National associations may conclude collective agreements.

Employers and trade union negotiate the collective agreements. In certain cases the Ministry of Employment may assist in the negotiations. The collective agreements lay down the minimum wages for most professional groups every year.


HR: Croatia

In agriculture 4,500 workers are unionised.


HU: Hungary

In 7 regions there are 180 grassroots organisations. They are led by the regional committees with one independent region leader each.


IE: Ireland

The trade unions negotiate collective agreements with the companies.


IS: Iceland

500 workers, and all of them union members, i. e. 100 % unionisation.

There are only 15-20 large companies with employees. 1,000 seasonal workers are also organised (because of welfare).


IT: Italy

The trade unions exert influence through their company representatives. If one union is represented in a company there is one RSA (Trade Union Representative). If there are several unions in one company they form a Trade Union Representation (RSU).

The degree of unionisation is 50 % (in forestry 100 %), the trade union reach is 100 %.


LT: Lithuania

TUFLAW has 4,500 workers as members. The degree of unionisation is 10 %. In 153 companies there are trade union representatives. The trade union's reach is 25 %. Union officers may use 2 days per quarter for trade union work.

In the services sector (MTS) TUFLAW is represented in 41 companies.


LU: Luxembourg

In Luxembourg trade union influence is rather high. The degree of unionisation is 55 %.


LV: Latvia

In agriculture about 4,000 workers are unionised (plus unemployed people, who pay no membership fees). The degree of unionisation is 10 %. In 10 % of the companies the trade unions are represented.


MT: Malta

Employees' and employers' organisations are not considered legal entities, but they are allowed to conclude agreements.


NL: Netherlands

The degree of unionisation is 10 %, the trade union is present in 200 companies. The unions can reach 40 % of the employees. For some time now the unions have tried to increasingly recruit migrants as members. One step in that direction is to hold special office hours for them.


NO: Norway

The trade union has 1,500 members, which is equivalent to a degree of unionisation of about 10 % of permanently employed workers and 1% of seasonal workers.

Trade unions are represented in 10 % of the companies. 3,000 workers are covered by collective agreements. The trade union reach is 100 %. For this purpose the trade union has started a project with special activities.


PL: Poland

In agriculture 32,000 employees are trade union members of ZZPR and 'Solidarność'. The union is active in 436 out of 1,320 companies, which is a reach of 33%.


PT: Portugal

The degree of unionisation is 10%. In total there are 10,000 farms with 75,000 employees. A good degree of unionisation is reached in the large companies in the South of Portugal. In that region there are 3,000 farms with 5,000 employees. All employees can be reached through the collective agreement.


RO: Romania

The trade union is represented in 179 companies, the degree of unionisation is 50 %.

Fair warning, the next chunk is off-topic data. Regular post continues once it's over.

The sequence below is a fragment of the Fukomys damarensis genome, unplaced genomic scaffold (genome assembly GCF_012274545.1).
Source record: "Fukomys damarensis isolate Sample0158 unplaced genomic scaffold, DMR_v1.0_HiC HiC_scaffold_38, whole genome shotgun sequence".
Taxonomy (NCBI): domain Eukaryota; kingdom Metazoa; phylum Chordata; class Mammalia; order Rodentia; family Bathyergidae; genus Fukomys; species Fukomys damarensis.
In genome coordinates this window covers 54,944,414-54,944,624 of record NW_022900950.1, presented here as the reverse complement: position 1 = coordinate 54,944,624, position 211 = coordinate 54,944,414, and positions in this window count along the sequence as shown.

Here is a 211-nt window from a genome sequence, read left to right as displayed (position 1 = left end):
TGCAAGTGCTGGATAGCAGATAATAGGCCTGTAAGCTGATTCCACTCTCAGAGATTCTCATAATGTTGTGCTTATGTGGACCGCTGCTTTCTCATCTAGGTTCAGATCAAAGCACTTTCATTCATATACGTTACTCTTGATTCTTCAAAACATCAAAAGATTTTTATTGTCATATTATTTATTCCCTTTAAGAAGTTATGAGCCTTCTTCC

SE: Sweden

6,000 agricultural workers are trade union members. The degree of unionisation is 50 %. The reach of the unions is 100 %. A network of regional representatives can contact every trade union member. The local trade union representatives are financed by an additional contribution (1 % of the wage). They provide information and advice for the trade union workers in the regions and in the companies.

For every region there is a safety officer, who is elected by the union. The safety officers are paid by the trade union, and the state refunds the money. This officer has the right to access all companies.


SI: Slovenia

The degree of unionisation in agriculture and forestry is 75 %.


SK: Slovakia

There are competing worker councils and company trade unions. One of the rights of the trade unions is to conclude collective agreements. The may conclude company agreements or framework collective agreements for several companies. The functions of the worker councils at the company level include participation, consulting, providing information and monitoring.

2050 agricultural employees are trade union members, which is equivalent to a unionisation of 4 %.

There are 124 company trade unions or in-company contacts.


TR: Turkey

In agriculture there are two major trade unions organising the workers:

TARIM-IS (Orman-Topraksu- Tarim Ve Tarim Sanayii Iscileri Sendikasi) has about 35,000 members in the whole country. The union is a member of the umbrella organisation Türk-Is.

Tarim Orman Is has about 19,000 members and belongs to the umbrella organisation HAK-Is.

Both trade unions are allowed to conclude collective agreements. In agriculture and forestry the trade unions are exempt from the 10 % clause, i. e. this minimum degree of unionisation as a precondition for concluding collective agreements does not apply.

In one industry only the trade union with the largest number of members has the right to conclude collective agreements.

35,000 employees earn the collectively agreed wage.

The unions are well organised in state companies, and not as well in the private sector. The trade union reach is 10 % of the employees.